But here's another aspect of this pilgrimage - my first ever motorcycle, in 1966, was a Zundapp. (It was a scooter actually but we'll keep quiet about that). Zundapp made proper bikes during the War and afterwards, including a sidecar model of military heritage that became well-known as a true 'all-terrain' vehicle. Because of that, Zundapp named it the 'Green Elephant', maybe after Hannibal's exploits and because it was green. It built up a dedicated group of owners in Germany during the 1950s. The 'owners club' of the time decided to instigate a mid-winter rally in such a remote location that only Zundapp Green Elephants would be able to reach it, or so they hoped.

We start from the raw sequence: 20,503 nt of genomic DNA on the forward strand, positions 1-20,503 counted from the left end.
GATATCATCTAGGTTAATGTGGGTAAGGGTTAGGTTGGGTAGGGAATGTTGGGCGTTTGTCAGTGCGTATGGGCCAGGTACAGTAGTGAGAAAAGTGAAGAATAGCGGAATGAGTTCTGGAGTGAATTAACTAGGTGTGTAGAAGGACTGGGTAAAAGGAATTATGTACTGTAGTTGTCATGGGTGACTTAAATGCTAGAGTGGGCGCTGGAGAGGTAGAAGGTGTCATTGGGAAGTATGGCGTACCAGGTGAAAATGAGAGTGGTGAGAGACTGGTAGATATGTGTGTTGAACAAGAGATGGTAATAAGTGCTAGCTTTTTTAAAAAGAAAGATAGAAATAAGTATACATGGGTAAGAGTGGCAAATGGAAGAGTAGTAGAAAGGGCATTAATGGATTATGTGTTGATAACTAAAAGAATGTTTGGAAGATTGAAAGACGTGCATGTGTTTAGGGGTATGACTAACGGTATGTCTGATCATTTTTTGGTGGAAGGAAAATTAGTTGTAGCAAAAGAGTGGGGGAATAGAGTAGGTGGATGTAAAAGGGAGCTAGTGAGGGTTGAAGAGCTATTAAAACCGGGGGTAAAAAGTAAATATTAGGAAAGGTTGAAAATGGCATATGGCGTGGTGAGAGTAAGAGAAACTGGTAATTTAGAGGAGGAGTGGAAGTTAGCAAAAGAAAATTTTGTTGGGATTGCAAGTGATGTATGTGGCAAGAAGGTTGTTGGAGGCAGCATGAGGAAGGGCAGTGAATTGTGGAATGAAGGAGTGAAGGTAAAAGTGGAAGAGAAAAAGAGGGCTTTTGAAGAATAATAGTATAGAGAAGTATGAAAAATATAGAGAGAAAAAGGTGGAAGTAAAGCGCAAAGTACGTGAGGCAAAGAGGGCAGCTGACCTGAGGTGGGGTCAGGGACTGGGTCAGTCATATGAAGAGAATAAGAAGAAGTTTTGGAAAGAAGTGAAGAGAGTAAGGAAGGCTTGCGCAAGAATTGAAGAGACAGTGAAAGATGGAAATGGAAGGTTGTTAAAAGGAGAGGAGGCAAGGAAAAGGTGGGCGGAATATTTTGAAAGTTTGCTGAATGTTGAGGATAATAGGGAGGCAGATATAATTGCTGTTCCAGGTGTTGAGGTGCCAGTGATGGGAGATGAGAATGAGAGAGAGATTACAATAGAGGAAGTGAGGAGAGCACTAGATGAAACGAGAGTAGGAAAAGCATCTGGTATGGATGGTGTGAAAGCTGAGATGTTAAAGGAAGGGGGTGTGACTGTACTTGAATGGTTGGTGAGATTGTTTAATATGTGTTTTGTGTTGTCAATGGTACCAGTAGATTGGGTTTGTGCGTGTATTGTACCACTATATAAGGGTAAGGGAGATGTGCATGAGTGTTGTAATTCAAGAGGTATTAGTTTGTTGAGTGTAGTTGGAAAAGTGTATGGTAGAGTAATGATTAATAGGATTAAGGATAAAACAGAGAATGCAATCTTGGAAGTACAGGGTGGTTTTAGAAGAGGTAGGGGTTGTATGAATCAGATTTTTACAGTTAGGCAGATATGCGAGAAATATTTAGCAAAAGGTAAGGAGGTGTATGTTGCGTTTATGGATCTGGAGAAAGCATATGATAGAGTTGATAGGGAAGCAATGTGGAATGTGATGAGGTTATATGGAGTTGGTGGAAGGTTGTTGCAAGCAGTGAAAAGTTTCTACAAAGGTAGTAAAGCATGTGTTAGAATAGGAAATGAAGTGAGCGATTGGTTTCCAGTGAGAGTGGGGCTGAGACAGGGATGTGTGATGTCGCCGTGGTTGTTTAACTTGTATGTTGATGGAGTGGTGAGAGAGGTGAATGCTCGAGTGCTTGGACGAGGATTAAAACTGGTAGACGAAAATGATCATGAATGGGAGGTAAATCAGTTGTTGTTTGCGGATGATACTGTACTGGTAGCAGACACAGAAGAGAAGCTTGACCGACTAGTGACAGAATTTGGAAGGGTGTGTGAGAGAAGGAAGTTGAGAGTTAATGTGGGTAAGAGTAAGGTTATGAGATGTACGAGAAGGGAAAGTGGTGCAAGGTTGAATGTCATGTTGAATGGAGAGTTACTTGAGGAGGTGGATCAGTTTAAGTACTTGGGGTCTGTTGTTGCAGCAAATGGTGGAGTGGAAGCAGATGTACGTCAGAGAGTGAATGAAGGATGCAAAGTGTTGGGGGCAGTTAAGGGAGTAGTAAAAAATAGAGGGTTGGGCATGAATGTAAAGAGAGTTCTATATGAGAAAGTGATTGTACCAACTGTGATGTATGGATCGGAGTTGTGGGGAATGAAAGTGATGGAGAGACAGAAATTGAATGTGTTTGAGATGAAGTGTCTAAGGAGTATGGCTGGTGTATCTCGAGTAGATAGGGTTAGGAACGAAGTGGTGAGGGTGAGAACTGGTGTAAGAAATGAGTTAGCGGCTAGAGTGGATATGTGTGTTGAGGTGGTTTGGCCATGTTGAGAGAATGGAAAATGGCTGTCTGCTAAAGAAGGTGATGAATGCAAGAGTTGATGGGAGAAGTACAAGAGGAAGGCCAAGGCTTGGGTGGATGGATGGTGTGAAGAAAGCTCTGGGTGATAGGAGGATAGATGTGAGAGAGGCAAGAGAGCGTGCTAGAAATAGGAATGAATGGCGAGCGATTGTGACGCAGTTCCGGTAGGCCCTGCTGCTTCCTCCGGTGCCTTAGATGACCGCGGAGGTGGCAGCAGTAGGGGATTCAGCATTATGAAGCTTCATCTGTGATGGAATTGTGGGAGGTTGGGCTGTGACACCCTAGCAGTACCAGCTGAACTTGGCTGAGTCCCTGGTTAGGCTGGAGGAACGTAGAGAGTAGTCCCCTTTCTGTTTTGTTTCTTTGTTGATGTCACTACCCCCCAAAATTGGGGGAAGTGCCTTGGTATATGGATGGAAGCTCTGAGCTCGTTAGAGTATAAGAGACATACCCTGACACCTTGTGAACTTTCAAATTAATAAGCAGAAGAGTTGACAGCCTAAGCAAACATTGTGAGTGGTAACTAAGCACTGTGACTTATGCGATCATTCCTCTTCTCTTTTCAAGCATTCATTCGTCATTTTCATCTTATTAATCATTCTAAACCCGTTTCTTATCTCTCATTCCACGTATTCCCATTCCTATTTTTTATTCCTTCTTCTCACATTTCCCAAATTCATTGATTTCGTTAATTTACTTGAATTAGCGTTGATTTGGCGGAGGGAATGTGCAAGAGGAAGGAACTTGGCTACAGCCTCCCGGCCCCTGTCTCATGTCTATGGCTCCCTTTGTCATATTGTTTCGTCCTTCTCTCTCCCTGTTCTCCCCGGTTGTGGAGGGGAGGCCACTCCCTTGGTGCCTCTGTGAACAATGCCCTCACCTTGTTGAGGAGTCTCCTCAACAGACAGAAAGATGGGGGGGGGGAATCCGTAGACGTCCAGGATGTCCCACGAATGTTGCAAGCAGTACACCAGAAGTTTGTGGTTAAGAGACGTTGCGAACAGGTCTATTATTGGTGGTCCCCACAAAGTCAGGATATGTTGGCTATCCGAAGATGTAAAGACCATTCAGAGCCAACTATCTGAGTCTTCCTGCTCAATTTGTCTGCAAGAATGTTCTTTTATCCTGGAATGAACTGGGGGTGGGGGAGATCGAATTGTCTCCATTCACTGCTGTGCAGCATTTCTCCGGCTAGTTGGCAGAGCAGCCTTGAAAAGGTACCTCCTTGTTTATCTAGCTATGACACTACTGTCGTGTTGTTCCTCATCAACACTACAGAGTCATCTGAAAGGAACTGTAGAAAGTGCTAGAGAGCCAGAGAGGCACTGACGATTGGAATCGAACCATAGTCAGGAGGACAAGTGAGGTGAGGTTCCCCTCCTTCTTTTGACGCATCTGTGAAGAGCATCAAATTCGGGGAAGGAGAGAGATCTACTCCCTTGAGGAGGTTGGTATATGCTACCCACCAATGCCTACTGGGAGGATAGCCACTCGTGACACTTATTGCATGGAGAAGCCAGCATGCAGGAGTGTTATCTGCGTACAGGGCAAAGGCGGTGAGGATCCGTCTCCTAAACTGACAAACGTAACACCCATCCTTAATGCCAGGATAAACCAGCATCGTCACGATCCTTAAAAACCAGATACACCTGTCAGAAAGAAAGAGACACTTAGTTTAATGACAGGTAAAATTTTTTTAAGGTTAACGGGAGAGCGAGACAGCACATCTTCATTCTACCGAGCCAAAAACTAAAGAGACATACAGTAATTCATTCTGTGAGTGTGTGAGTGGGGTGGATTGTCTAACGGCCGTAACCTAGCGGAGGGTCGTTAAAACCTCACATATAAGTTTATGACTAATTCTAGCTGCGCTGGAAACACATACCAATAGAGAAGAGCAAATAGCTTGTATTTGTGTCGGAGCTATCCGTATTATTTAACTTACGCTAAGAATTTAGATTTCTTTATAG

And so it all began.
I set off home Sunday morning, weather fairly fine. But cold. Had to stop for the day about halfway between Würzburg and Frankfurt.
Monday was threatening, all the way to Aachen where the threat got real. It started snowing. All wet stuff that sticks to your visor and needs constant clearing for any visibility. It was OK as the autobahn remained clear enough and the lorries provided something visible to follow in the murk.
Until the Belgian border outside Aachen. No salt or grit thereafter. As the snow deepened, the trucks disappeared down the many exits around Aachen until there were none. Nor cars. Do they know something I don't, I thought?
I took the next exit, found a hotel along roads covered with snow turning to ice, and called it a day.
A final few photos, an elephant in every snap:
Another came along
I think this was the biggest elephant on site, and the tiniest bike.
Well, that's that done for the year.